Lubin, D, Arrigo KR, van Dijken GL.  2004.  Increased exposure of Southern Ocean phytoplankton to ultraviolet radiation. Geophysical Research Letters. 31   10.1029/2004gl019633   AbstractWebsite

Satellite remote sensing of both surface solar ultraviolet radiation (UVR) and chlorophyll over two decades shows that biologically significant ultraviolet radiation increases began to occur over the Southern Ocean three years before the ozone "hole'' was discovered. Beginning in October 1983, the most frequent occurrences of enhanced UVR over phytoplankton-rich waters occurred in the Weddell Sea and Indian Ocean sectors of the Southern Ocean, impacting 60% of the surface biomass by the late 1990s. These results suggest two reasons why more serious impacts to the base of the marine food web may not have been detected by field experiments: ( 1) the onset of UVR increases several years before dedicated field work began may have impacted the most sensitive organisms long before such damage could be detected, and ( 2) most biological field work has so far not taken place in Antarctic waters most extensively subjected to enhanced UVR.

Lubin, D, Weber PG.  1995.  The Use of Cloud Reflectance Functions with Satellite Data for Surface Radiation Budget Estimation. Journal of Applied Meteorology. 34:1333-1347.   10.1175/1520-0450(1995)034<1333:tuocrf>2.0.co;2   AbstractWebsite

The bidirectional reflectance distribution function (BRDF) of an overcast atmosphere above an ocean surface has been calculated as a function of wavelength using a discrete-ordinates radiative transfer model. This plane-parallel BRDF appears qualitatively similar to the empirically derived angular dependence models from the Earth Radiation Budget Experiment. But when these two different BRDFs are used to estimate net shortwave flux at the ocean surface, discrepancies of 20-60 W m(-2) can occur between the respective net surface nux estimations. When using either BRDF with Advanced Very High Resolution Radiometer data for surface radiation budget estimation, this uncertainty can be minimized by restricting the satellite viewing( polar) angle to between 30 degrees and 50 degrees. Accurate measurements of the planetary BRDF would help resolve these differences.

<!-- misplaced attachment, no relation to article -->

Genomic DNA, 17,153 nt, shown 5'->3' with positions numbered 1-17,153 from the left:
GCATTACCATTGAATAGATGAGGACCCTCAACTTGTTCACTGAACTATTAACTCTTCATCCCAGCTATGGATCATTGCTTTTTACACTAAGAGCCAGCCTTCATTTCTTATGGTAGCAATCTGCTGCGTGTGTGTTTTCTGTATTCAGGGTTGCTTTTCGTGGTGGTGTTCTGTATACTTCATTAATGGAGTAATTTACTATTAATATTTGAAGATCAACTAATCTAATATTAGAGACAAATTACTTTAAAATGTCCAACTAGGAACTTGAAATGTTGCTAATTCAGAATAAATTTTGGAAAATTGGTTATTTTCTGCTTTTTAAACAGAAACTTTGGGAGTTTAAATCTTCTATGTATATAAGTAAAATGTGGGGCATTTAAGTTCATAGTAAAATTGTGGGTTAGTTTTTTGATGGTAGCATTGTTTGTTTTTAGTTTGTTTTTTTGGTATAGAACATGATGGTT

Lubin, D, Vogelmann AM.  2006.  A climatologically significant aerosol longwave indirect effect in the Arctic. Nature. 439:453-456.   10.1038/nature04449   AbstractWebsite

The warming of Arctic climate and decreases in sea ice thickness and extent(1,2) observed over recent decades are believed to result from increased direct greenhouse gas forcing, changes in atmospheric dynamics having anthropogenic origin(3-5), and important positive reinforcements including ice - albedo and cloud - radiation feedbacks(6). The importance of cloud - radiation interactions is being investigated through advanced instrumentation deployed in the high Arctic since 1997 (refs 7, 8). These studies have established that clouds, via the dominance of longwave radiation, exert a net warming on the Arctic climate system throughout most of the year, except briefly during the summer(9). The Arctic region also experiences significant periodic influxes of anthropogenic aerosols, which originate from the industrial regions in lower latitudes(10). Here we use multisensor radiometric data(7,8) to show that enhanced aerosol concentrations alter the microphysical properties of Arctic clouds, in a process known as the 'first indirect' effect(11,12). Under frequently occurring cloud types we find that this leads to an increase of an average 3.4 watts per square metre in the surface longwave fluxes. This is comparable to a warming effect from established greenhouse gases and implies that the observed longwave enhancement is climatologically significant.

Lubin, D, Jensen EH.  1997.  Satellite mapping of solar ultraviolet radiation at the earth's surface. Solar ultraviolet radiation : modelling, measurements, and effects. ( Zerefos CS, Bais AF, Eds.)., Berlin; New York: Springer Abstract
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Lubin, D, Frederick JE, Booth CR, Lucas T, Neuschuler D.  1989.  Measurements of Enhanced Springtime Ultraviolet-Radiation at Palmer-Station, Antarctica. Geophysical Research Letters. 16:783-785.   10.1029/GL016i008p00783   AbstractWebsite